What is Bridging?
Just as the name suggests, a blockchain bridge connects two different chains and allows assets to move from one to the other. Bridging is a relatively new transaction type that has been born out of necessity as more blockchains are created and DeFi users wish to move their assets from chain to chain to take advantage of different opportunities.
Bridging often consists of many different transactions and can even result in the change of the underlying asset to a pegged or wrapped derivative (depending on the bridge and source/destination chain). Crypto Tax Calculator can handle these complex transactions, allowing you to reconcile any cross-chain transactions and report your tax obligations correctly.
Right now, there is a lack of specific guidance on the tax implications of bridging crypto assets from the majority of tax regulatory bodies around the world. This has led to two dominant schools of thought on the issue: those who see bridging as a taxable event (conservative), and those who do not (aggressive). Let’s dive in.
In most regions, a capital gains taxable event regarding crypto activity happens when there’s a ‘disposal’ of an owner’s asset. A disposal is defined as a change of ownership in a specific asset; for example, when selling ETH for BTC. The seller is ‘disposing’ of their ETH to receive BTC in return.
The conservative approach:
For those who classify bridging as a taxable event, they view the bridging event itself as a disposal. When transferring a crypto asset cross-chain, they believe that this asset has left the beneficial ownership of it’s original holder when making this journey. The discussion hinges on the argument that moving assets across fundamentally different blockchains might be considered creating materially different assets, accompanied by the argument that by granting the smart contract the ability to make this cross-chain journey, the owner is giving up ownership over their assets.
The aggressive approach:
In the aggressive approach, it is argued that because of the lack of guidelines available from your tax regulatory body, bridging is the equivalent of transferring crypto between two wallets owned by the same user. You would argue that, as a result, this doesn’t constitute a disposal event, and as such, you wouldn’t incur capital gains tax.
We recommend that you work with a local tax professional to decide what approach is best for your personal circumstances.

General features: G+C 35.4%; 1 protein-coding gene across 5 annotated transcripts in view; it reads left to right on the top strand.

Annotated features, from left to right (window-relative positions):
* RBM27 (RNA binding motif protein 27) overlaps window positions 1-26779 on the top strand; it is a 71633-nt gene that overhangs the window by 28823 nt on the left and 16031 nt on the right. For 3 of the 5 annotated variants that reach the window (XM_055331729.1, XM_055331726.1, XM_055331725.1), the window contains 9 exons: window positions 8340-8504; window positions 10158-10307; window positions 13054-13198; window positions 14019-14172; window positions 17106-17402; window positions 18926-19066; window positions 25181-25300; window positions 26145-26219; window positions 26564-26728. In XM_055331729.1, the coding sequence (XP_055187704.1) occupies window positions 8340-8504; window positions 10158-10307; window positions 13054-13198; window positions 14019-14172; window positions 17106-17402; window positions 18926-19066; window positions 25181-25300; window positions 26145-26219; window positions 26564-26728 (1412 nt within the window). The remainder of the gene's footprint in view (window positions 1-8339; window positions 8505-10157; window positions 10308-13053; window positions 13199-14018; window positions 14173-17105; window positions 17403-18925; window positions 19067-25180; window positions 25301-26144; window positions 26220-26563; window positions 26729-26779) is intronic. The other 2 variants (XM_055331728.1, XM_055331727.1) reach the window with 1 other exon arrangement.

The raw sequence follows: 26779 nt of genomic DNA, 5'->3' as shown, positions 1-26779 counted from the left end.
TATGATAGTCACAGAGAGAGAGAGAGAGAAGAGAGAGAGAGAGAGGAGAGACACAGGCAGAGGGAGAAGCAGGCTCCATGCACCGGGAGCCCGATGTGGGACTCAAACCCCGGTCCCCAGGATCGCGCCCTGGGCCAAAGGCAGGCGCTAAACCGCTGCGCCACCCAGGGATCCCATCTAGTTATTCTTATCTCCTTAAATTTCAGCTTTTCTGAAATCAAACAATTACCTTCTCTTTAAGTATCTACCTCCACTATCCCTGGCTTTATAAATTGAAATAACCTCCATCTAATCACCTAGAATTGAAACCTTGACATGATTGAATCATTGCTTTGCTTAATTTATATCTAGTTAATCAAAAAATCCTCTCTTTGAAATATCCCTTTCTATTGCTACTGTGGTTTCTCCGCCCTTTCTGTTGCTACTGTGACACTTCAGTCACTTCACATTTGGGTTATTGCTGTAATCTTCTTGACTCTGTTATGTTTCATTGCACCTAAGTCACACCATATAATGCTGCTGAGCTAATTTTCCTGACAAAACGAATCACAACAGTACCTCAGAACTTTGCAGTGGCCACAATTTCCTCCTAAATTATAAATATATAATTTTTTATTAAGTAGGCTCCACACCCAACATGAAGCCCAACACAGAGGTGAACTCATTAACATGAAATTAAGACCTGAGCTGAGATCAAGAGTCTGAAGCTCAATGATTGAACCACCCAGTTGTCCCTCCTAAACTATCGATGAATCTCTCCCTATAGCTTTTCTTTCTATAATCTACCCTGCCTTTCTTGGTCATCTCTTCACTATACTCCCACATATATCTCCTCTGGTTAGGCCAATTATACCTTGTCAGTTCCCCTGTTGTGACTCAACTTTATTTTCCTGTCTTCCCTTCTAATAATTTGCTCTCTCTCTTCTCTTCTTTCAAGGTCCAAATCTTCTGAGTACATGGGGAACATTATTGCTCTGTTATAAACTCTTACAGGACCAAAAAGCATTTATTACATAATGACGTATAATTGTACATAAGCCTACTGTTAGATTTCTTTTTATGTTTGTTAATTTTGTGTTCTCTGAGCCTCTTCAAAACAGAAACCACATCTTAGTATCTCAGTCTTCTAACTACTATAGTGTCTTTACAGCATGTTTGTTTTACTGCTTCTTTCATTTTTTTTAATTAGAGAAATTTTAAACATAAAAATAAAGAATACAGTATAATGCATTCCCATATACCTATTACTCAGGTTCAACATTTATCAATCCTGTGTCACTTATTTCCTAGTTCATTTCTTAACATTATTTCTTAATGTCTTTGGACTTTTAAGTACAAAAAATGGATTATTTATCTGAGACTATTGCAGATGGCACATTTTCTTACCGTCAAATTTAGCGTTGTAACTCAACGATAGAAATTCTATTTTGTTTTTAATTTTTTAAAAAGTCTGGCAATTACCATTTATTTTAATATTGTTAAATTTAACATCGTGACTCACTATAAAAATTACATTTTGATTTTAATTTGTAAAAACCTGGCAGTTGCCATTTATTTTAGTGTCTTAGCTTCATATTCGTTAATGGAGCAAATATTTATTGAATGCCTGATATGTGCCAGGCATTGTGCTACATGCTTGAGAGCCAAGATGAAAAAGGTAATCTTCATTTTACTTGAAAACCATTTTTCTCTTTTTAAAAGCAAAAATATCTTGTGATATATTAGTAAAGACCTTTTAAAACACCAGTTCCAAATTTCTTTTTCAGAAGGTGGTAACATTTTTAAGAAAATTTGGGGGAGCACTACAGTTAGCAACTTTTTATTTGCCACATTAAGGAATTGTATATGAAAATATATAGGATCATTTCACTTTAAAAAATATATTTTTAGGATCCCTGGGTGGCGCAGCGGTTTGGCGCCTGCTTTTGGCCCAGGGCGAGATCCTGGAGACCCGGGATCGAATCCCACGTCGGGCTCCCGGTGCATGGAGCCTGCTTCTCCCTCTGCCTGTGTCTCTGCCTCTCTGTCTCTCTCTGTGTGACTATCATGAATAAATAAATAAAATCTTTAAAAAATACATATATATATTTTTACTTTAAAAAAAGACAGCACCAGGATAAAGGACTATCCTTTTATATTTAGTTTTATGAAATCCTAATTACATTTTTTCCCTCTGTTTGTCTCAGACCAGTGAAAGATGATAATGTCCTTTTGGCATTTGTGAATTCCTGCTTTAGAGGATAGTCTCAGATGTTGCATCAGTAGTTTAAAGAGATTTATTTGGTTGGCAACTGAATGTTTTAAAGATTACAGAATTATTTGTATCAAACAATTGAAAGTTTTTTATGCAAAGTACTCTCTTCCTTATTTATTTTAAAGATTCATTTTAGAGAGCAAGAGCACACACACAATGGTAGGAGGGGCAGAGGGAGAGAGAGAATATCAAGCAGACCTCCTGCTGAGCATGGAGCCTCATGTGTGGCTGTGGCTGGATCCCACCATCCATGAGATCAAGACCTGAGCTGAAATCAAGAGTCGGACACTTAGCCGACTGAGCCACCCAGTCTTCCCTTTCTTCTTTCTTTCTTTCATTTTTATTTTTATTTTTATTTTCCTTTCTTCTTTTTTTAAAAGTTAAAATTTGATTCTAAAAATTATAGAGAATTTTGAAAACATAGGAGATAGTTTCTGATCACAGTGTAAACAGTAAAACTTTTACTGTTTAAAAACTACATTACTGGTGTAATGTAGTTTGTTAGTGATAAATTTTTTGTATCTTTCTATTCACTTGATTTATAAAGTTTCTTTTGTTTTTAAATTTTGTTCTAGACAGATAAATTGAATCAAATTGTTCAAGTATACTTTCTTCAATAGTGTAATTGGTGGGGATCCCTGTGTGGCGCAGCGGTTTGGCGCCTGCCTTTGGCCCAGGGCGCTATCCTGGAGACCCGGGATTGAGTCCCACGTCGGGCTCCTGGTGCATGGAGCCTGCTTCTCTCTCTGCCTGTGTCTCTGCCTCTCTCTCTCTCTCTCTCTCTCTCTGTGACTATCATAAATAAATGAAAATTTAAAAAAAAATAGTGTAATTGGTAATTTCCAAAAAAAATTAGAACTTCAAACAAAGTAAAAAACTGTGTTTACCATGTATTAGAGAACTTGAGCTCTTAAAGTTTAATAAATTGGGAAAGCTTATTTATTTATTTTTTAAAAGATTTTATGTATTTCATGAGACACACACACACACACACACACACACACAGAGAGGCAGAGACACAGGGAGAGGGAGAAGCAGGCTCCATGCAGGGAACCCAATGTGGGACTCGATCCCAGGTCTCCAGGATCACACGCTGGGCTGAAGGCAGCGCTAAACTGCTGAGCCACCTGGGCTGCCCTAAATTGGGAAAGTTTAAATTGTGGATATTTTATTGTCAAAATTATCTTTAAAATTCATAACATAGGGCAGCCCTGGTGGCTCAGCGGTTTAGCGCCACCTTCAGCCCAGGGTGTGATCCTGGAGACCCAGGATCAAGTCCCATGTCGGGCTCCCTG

To handle bridging in the platform, follow these simple steps:
Find the transactions related to the bridging event under ‘Review Transactions’. Usually they will be split into an ‘outgoing’ component (sending to the bridge) and an ‘incoming’ component (receiving the asset on the other chain). The example below shows 0.5 WETH being bridged from Ethereum to Avalanche.
Re-categorize the ‘outgoing’ component as ‘Bridge Out’. Do this by clicking on the category box, selecting ‘Advanced’ and then choose the category ‘Bridge Out’ on the right side of the page.
Re-categorize the ‘incoming’ component as ‘Bridge In’ using the same process as step 2.
The two components will then group to form a single line categorized as a ‘Bridge’. The cost basis from the original asset will be moved across to the asset on the destination chain, even if it is a pegged or wrapped version of the original asset.
- Both the ‘Bridge Out’ and ‘Bridge In’ components must occur within a 24 hour timeframe for them to be grouped together.
- A ‘Bridge Out’ will match with the next ‘Bridge In’ in chronological order if the following criteria are fulfilled:
- The two components are within 24 hours
- The amount that is received is similar to the amount that was sent (5% tolerance accepted)
- If multiple bridges of the same amount are done in the same 24 hours, ensure that the corresponding ‘Bridge Out’ and ‘Bridge In’ are chronologically one after the other.
- Bridging transactions will not be auto-categorized, they require manual selection due to the complex nature of the transaction.
- The cost basis of the original asset on the source chain will be transferred to the asset that is received on the destination chain whether it is the same asset or a pegged/wrapped version.
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